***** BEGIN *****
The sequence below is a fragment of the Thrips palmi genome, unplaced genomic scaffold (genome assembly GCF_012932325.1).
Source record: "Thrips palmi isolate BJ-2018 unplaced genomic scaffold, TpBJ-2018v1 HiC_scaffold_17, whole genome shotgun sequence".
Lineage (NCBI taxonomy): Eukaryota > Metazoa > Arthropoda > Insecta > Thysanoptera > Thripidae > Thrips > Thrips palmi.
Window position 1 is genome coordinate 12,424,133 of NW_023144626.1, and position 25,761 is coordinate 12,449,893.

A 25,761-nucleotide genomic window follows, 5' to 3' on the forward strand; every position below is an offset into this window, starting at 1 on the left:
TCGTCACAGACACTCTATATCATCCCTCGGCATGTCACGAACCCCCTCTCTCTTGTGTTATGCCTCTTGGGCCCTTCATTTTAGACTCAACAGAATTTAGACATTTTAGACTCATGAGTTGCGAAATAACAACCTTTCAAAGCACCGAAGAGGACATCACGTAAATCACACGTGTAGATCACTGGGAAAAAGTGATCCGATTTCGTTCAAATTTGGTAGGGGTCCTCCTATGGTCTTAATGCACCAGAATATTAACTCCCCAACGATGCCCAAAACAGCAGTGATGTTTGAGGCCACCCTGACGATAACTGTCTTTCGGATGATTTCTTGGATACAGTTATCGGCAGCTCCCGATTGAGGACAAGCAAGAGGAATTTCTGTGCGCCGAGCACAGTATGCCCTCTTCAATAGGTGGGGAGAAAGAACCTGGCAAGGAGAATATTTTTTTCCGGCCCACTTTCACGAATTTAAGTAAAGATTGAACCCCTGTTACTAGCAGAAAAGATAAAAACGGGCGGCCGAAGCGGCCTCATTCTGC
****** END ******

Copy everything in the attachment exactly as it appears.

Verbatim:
The sequence below is a fragment of the Thrips palmi genome, unplaced genomic scaffold (genome assembly GCF_012932325.1).
Source record: "Thrips palmi isolate BJ-2018 unplaced genomic scaffold, TpBJ-2018v1 HiC_scaffold_17, whole genome shotgun sequence".
Lineage (NCBI taxonomy): Eukaryota > Metazoa > Arthropoda > Insecta > Thysanoptera > Thripidae > Thrips > Thrips palmi.
Window position 1 is genome coordinate 12,424,133 of NW_023144626.1, and position 25,761 is coordinate 12,449,893.

A 25,761-nucleotide genomic window follows, 5' to 3' on the forward strand; every position below is an offset into this window, starting at 1 on the left:
TCGTCACAGACACTCTATATCATCCCTCGGCATGTCACGAACCCCCTCTCTCTTGTGTTATGCCTCTTGGGCCCTTCATTTTAGACTCAACAGAATTTAGACATTTTAGACTCATGAGTTGCGAAATAACAACCTTTCAAAGCACCGAAGAGGACATCACGTAAATCACACGTGTAGATCACTGGGAAAAAGTGATCCGATTTCGTTCAAATTTGGTAGGGGTCCTCCTATGGTCTTAATGCACCAGAATATTAACTCCCCAACGATGCCCAAAACAGCAGTGATGTTTGAGGCCACCCTGACGATAACTGTCTTTCGGATGATTTCTTGGATACAGTTATCGGCAGCTCCCGATTGAGGACAAGCAAGAGGAATTTCTGTGCGCCGAGCACAGTATGCCCTCTTCAATAGGTGGGGAGAAAGAACCTGGCAAGGAGAATATTTTTTTCCGGCCCACTTTCACGAATTTAAGTAAAGATTGAACCCCTGTTACTAGCAGAAAAGATAAAAACGGGCGGCCGAAGCGGCCTCATTCTGC